Recent discovery reopens the debate about its location
The ancient village of Bethsaida is believed to be located on the northern shore of the Sea of Galilee, but where precisely the abandoned city lies remains a fiercely-debated question among scholars. Recent discoveries at the site of el-Araj have called into question the decades-old claim that et-Tell on the eastern shore of the Jordan River is this lost Biblical city.
Along with Jerusalem and Capernaum, Bethsaida is frequently mentioned in the Gospels. When Jesus was first calling his disciples, he traveled to Galilee and found there Philip, who is described as being of Bethsaida along with Peter and Andrew (John 1:43-44). The town—including its nearby shore—is identified as the location where Jesus performed some of his most indelible miracles. Here he led a blind man away from the village, restored his sight, and instructed the man not to reenter the town nor to tell anyone of the miracle he had performed (Mark 8:22–26). Bethsaida is also said to be the fishing village where Jesus fed the masses with just five loaves and two fish (Luke 9:10–17; Mark 6:30–44).
Discovering Biblical Bethsaida. Could a mosaic inscription at the site of El-Araj be the smoking gun archaeologists are looking for to determine the true location of biblical Bethsaida? Read More in this BHD article.
A consortium of schools headed by the University of Nebraska, Omaha, claim to be excavating Biblical Bethsaida at the site of et-Tell on the east bank of the Jordan River and have published their findings as the Bethsaida Excavations Project since 1991. For years, director Rami Arav has asserted that et-Tell’s archaeological remains sync up with historical accounts of the ancient village, including ancient Jewish historian Josephus’s report that under Philip the Tetrarch (one of Herod the Great’s sons), the town was improved, “… both by the number of inhabitants it contained, and its other grandeur” (Antiquities 18:2). In 30 C.E., Philip had renamed the city Julias after Livia-Julia, Roman emperor Augustus’s wife and mother of Tiberius, the reigning emperor at the time. Arav cites occupation and substantial growth of the town throughout the Roman period as evidence corroborating Josephus’s account.1
This claim, however, has not gone without criticism from other scholars. Most notably, Dr. Steven Notley, Professor of Biblical Studies at Nyack College, New York, has charged that et-Tell, a mile and a half from the Sea of Galilee, is too far from the body of water to be the Biblical fishing village.2
Since 2014, a team led by Mordechai Aviam, Dina Shalem, and Notley under the auspices of the Center for Holy Land Studies (CHLS) and Kinneret College has conducted survey and excavation at el-Araj, another proposed site for the location of Bethsaida. As reported in Haaretz, the 2016 excavations revealed evidence of early Roman occupation from the first through third centuries C.E., including a Roman-style bathhouse, mosaic fragments and a silver coin from 65–66 C.E. portraying Roman emperor Nero. The recent evidence shows that, despite assertions by Arav and others,3 there is significant Roman-era material culture at el-Araj.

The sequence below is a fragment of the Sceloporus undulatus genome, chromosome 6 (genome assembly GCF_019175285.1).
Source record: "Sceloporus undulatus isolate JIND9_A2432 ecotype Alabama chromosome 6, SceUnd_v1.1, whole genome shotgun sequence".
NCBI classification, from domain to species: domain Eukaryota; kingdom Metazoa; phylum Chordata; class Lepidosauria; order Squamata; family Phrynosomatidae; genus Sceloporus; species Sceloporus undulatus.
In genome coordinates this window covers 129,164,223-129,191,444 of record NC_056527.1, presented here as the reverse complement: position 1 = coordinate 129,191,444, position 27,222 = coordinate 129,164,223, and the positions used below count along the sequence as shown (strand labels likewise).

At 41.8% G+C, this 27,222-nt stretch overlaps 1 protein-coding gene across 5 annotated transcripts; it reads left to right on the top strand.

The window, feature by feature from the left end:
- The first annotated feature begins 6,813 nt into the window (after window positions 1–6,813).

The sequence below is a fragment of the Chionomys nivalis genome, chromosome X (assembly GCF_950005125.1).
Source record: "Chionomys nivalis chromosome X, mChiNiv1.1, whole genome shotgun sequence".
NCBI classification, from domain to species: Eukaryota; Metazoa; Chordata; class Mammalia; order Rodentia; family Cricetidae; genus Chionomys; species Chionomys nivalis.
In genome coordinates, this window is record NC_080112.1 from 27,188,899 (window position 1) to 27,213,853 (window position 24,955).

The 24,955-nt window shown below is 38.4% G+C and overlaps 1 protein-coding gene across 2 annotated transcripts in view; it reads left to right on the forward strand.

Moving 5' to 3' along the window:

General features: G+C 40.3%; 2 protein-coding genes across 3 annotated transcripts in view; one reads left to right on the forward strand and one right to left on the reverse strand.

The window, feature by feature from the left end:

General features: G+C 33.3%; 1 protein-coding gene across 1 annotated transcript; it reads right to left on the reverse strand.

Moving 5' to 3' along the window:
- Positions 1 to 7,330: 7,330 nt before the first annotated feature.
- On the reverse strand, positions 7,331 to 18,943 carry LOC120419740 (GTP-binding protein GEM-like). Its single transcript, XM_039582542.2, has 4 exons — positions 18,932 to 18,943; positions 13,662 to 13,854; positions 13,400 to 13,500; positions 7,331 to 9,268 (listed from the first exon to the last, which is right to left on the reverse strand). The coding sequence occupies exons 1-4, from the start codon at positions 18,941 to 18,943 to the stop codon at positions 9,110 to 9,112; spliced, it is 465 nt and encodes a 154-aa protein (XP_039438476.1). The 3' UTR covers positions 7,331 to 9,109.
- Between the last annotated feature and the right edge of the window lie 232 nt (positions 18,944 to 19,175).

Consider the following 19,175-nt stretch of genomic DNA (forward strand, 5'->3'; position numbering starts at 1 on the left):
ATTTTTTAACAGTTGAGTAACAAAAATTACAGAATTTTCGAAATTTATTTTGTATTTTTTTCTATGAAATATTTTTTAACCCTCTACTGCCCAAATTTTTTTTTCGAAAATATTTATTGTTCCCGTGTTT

These recent discoveries led the archaeologists at el-Araj to declare the site as Bethsaida, challenging the claim held for decades by et-Tell. The team suggests that the sea levels in antiquity would place el-Araj directly on the coast of the Sea of Galilee, an appropriate position for a fishing village compared to et-Tell. Arav disputes the interpretation of the recent discoveries, suggesting the conclusions are “extremely premature.”
As it stands, archaeologists from two separate sites now claim to be excavating Biblical Bethsaida, and both boast historical and archaeological evidence to support their case. Only further survey and excavation of the northern shores of the Galilee and discourse among the scholarly community can begin to elucidate this predicament of identity.
Samuel D. Pfister is the Collections Manager at the Badè Museum of Biblical Archaeology at the Pacific School of Religion, Berkeley, California.
1. Rami Arav, “Bethsaida—A Response to Steven Notley,” Near Eastern Archaeology 74, no. 2 (June 2011), pp. 92–100.
2. Steven Notley, “Et-Tell Is Not Bethsaida,” Near Eastern Archaeology 70, no. 4 (December 2007), pp. 220–230; Steven Notley, “Reply to Arav,” Near Eastern Archaeology 74, no. 2 (June 2011), pp. 101–103.
3. Rami Arav, “A Response to Notley’s Reply,” Near Eastern Archaeology 74, no. 2 (June 2011), pp. 103–104.
This Bible History Daily feature was originally published on August 30, 2017.
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